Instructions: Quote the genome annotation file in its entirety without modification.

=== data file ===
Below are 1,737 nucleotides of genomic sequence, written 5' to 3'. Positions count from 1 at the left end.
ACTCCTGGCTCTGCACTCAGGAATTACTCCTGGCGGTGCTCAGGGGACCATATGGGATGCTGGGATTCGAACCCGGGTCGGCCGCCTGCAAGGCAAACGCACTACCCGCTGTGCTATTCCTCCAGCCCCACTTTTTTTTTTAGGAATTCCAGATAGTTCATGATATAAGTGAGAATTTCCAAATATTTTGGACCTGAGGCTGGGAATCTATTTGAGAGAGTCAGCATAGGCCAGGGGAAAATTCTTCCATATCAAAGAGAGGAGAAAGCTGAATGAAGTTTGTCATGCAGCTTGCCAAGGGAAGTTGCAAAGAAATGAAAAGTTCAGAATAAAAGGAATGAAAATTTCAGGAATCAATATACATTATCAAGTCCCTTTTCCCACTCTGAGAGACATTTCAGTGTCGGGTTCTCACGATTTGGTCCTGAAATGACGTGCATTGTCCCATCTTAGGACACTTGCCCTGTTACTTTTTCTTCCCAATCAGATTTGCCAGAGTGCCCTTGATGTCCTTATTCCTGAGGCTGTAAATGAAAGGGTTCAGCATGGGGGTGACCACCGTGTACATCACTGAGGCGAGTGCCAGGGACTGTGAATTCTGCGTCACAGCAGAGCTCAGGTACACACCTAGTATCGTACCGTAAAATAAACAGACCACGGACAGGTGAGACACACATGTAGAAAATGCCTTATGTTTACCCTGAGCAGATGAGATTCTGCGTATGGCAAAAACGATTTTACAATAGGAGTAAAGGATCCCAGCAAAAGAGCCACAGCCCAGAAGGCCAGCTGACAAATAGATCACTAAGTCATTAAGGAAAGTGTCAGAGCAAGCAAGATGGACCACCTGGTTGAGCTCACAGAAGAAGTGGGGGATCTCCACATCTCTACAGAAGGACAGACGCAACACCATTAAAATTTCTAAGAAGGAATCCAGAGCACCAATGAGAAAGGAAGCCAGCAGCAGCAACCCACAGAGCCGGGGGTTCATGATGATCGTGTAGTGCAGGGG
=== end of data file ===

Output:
Below are 1,737 nucleotides of genomic sequence, written 5' to 3'. Positions count from 1 at the left end.
ACTCCTGGCTCTGCACTCAGGAATTACTCCTGGCGGTGCTCAGGGGACCATATGGGATGCTGGGATTCGAACCCGGGTCGGCCGCCTGCAAGGCAAACGCACTACCCGCTGTGCTATTCCTCCAGCCCCACTTTTTTTTTTAGGAATTCCAGATAGTTCATGATATAAGTGAGAATTTCCAAATATTTTGGACCTGAGGCTGGGAATCTATTTGAGAGAGTCAGCATAGGCCAGGGGAAAATTCTTCCATATCAAAGAGAGGAGAAAGCTGAATGAAGTTTGTCATGCAGCTTGCCAAGGGAAGTTGCAAAGAAATGAAAAGTTCAGAATAAAAGGAATGAAAATTTCAGGAATCAATATACATTATCAAGTCCCTTTTCCCACTCTGAGAGACATTTCAGTGTCGGGTTCTCACGATTTGGTCCTGAAATGACGTGCATTGTCCCATCTTAGGACACTTGCCCTGTTACTTTTTCTTCCCAATCAGATTTGCCAGAGTGCCCTTGATGTCCTTATTCCTGAGGCTGTAAATGAAAGGGTTCAGCATGGGGGTGACCACCGTGTACATCACTGAGGCGAGTGCCAGGGACTGTGAATTCTGCGTCACAGCAGAGCTCAGGTACACACCTAGTATCGTACCGTAAAATAAACAGACCACGGACAGGTGAGACACACATGTAGAAAATGCCTTATGTTTACCCTGAGCAGATGAGATTCTGCGTATGGCAAAAACGATTTTACAATAGGAGTAAAGGATCCCAGCAAAAGAGCCACAGCCCAGAAGGCCAGCTGACAAATAGATCACTAAGTCATTAAGGAAAGTGTCAGAGCAAGCAAGATGGACCACCTGGTTGAGCTCACAGAAGAAGTGGGGGATCTCCACATCTCTACAGAAGGACAGACGCAACACCATTAAAATTTCTAAGAAGGAATCCAGAGCACCAATGAGAAAGGAAGCCAGCAGCAGCAACCCACAGAGCCGGGGGTTCATGATGATCGTGTAGTGCAGGGG